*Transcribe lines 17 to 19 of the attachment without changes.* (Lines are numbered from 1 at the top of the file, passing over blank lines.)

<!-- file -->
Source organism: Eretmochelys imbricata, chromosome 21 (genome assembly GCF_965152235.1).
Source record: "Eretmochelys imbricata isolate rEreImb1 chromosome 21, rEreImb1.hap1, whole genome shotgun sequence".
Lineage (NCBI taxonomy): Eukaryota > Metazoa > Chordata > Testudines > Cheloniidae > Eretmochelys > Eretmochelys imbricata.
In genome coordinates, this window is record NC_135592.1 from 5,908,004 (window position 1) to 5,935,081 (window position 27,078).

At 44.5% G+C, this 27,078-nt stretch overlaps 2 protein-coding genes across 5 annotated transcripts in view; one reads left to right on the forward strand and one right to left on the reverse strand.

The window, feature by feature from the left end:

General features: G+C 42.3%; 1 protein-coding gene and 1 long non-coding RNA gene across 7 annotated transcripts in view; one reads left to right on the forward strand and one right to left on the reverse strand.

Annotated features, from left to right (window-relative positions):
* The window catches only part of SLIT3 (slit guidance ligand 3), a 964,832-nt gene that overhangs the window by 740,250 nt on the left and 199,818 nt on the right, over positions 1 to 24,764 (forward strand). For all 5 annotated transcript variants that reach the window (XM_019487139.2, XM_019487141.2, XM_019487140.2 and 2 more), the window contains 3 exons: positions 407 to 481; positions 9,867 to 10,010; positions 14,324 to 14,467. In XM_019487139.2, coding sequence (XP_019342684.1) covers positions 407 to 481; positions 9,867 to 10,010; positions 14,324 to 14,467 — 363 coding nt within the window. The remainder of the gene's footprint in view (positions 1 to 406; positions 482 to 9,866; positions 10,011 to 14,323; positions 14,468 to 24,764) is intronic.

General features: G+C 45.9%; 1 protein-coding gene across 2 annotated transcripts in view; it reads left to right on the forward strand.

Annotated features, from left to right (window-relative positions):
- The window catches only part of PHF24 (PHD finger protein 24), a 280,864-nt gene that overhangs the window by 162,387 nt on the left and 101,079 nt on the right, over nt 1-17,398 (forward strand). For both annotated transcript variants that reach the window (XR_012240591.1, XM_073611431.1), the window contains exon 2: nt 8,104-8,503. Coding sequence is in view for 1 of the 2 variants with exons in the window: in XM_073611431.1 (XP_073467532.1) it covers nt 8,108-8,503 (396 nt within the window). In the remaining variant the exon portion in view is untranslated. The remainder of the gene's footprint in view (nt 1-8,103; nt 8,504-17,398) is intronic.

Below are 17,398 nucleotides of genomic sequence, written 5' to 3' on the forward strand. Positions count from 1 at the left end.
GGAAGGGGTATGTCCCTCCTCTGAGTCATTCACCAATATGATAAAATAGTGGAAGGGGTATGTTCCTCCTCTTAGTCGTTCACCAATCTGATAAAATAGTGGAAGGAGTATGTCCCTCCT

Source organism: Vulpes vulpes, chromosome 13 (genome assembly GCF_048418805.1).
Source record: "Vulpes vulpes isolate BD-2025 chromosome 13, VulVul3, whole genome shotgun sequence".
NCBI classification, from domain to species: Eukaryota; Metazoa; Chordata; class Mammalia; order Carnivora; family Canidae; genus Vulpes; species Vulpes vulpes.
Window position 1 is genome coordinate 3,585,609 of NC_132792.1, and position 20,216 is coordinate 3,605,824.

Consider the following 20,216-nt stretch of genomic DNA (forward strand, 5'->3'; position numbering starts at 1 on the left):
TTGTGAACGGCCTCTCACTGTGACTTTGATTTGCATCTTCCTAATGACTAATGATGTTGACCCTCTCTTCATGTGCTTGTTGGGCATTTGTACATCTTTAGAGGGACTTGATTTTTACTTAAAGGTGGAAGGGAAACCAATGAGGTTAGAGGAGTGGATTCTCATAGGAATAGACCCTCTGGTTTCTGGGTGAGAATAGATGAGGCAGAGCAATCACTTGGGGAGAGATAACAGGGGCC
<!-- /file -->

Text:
NCBI classification, from domain to species: Eukaryota; Metazoa; Chordata; class Mammalia; order Carnivora; family Canidae; genus Vulpes; species Vulpes vulpes.
Window position 1 is genome coordinate 3,585,609 of NC_132792.1, and position 20,216 is coordinate 3,605,824.

Consider the following 20,216-nt stretch of genomic DNA (forward strand, 5'->3'; position numbering starts at 1 on the left):